Here`s the pictures and videos I`ve been promising you for so long. The photo gallery contains pictures of

    SGT Haydar- Lead Iraqi National Guard Instructor

    SFC Sayfe- 1st Platoon Sergeant

    SGT Martin- 1st CAV DIVISION Iraqi National Liaison / Instructor

    SSG Hayman- 1st CAV DIVISION Iraqi National Liaison / Instructor 302nd Infantry Iraqi National Guard (I.N.G.) soldiers and trainees

    SGT Wilson- 1st CAV DIVISION Iraqi National Liaison / Combatives Instructor

    These pictures represent hours of instruction on basic hand to hand combat techniques in the hopes of giving the soldiers of C co. 302nd an alternate means of defense and offense. Comabtives gives these soldiers a way to defend themselves when they are working on checkpoints or on patrol and are unable to use deadly force due to the Rules of Engagement. The effects of the training can also be seen in the increased sense of pride, self-esteem and confidence. These soldiers are mostly young, uneducated, and poor, having the chance to teach them the sport has been one of the greatest experiences I`ve had in the military. In America we`ve seen the revolution, seen how hand to hand combat has moved from striking to groundfighting to the current state of the complete fighter. Being able to show these men what Japan, Brazil, and America know and seeing how they love the concepts and techniques. Seeing the way they struggle to learn faster, to get better has proven to me that even if all I was able to do was bring the sport to this country. Then regardless of what happens if and when we leave Iraq, I have been able to directly influence these men for the better. I have done my job and left the country better.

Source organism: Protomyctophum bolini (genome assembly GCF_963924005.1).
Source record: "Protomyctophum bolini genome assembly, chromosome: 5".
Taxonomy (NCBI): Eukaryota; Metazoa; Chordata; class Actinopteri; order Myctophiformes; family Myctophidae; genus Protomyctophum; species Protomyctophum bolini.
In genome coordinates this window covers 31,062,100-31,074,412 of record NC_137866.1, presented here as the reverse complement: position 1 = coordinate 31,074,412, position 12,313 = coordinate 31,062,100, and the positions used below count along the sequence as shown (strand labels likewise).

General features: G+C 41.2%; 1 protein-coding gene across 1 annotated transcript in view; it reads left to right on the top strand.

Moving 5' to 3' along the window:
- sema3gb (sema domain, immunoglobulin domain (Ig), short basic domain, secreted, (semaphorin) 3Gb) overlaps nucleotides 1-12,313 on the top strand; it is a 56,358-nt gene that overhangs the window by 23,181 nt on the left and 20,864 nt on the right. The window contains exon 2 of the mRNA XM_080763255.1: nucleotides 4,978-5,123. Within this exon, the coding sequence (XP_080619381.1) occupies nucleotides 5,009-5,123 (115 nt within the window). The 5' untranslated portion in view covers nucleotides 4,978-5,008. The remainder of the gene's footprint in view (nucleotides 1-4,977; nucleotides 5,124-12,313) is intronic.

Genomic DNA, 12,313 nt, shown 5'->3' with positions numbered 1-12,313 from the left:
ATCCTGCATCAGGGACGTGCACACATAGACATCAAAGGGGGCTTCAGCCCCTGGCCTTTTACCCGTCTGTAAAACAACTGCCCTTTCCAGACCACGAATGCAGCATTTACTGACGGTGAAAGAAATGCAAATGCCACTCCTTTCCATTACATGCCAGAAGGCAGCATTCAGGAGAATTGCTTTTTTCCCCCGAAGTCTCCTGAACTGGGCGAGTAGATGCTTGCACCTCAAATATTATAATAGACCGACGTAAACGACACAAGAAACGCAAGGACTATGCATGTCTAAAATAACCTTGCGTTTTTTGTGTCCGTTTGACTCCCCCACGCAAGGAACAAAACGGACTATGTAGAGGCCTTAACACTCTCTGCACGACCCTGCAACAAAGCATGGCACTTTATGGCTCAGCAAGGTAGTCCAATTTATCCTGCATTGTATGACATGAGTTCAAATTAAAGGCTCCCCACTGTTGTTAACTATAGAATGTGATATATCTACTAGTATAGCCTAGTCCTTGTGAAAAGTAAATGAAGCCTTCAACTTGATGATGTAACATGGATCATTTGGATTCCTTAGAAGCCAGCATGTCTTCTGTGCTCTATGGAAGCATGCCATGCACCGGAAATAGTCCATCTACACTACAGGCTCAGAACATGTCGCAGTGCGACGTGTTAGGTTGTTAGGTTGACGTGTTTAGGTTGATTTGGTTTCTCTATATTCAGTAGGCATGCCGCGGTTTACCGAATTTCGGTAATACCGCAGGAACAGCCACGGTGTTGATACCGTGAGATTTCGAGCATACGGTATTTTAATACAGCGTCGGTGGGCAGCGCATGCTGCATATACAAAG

Thank you for all the support and everything you have done helping to give me the chance to accomplish the mission here in Iraq.

    Adam L. Wilson

    We need your help! Here`s what you can do!

    This is a threefold request. First off, anyone that has an old gi that you don't need or use anymore, we are requesting that you send it to us. These gi's can be well worn, have holes in them, but need to be "wearable". We will box all the gi's up and send them to him in Baghdad. We will do the same with used gear and equipment. The address to send them to is:

    613 Durrett Drive
    Nashville, TN 37211

    Second request, any vendor who wants to contribute any products, (fight shorts, rashguards, shin pads, gloves, etc.) please send them to us and we will make sure they get to Baghdad. Of course they will know who they came from because your logo will be on them.

    Third request, if you don't have any used equipment but want to help out with giving a few dollars for us to get them new stuff, please give us a call at 615-834-7927.

    Many thanks to Regina Clay of /
    for caring so much and for first organizing this gear drive!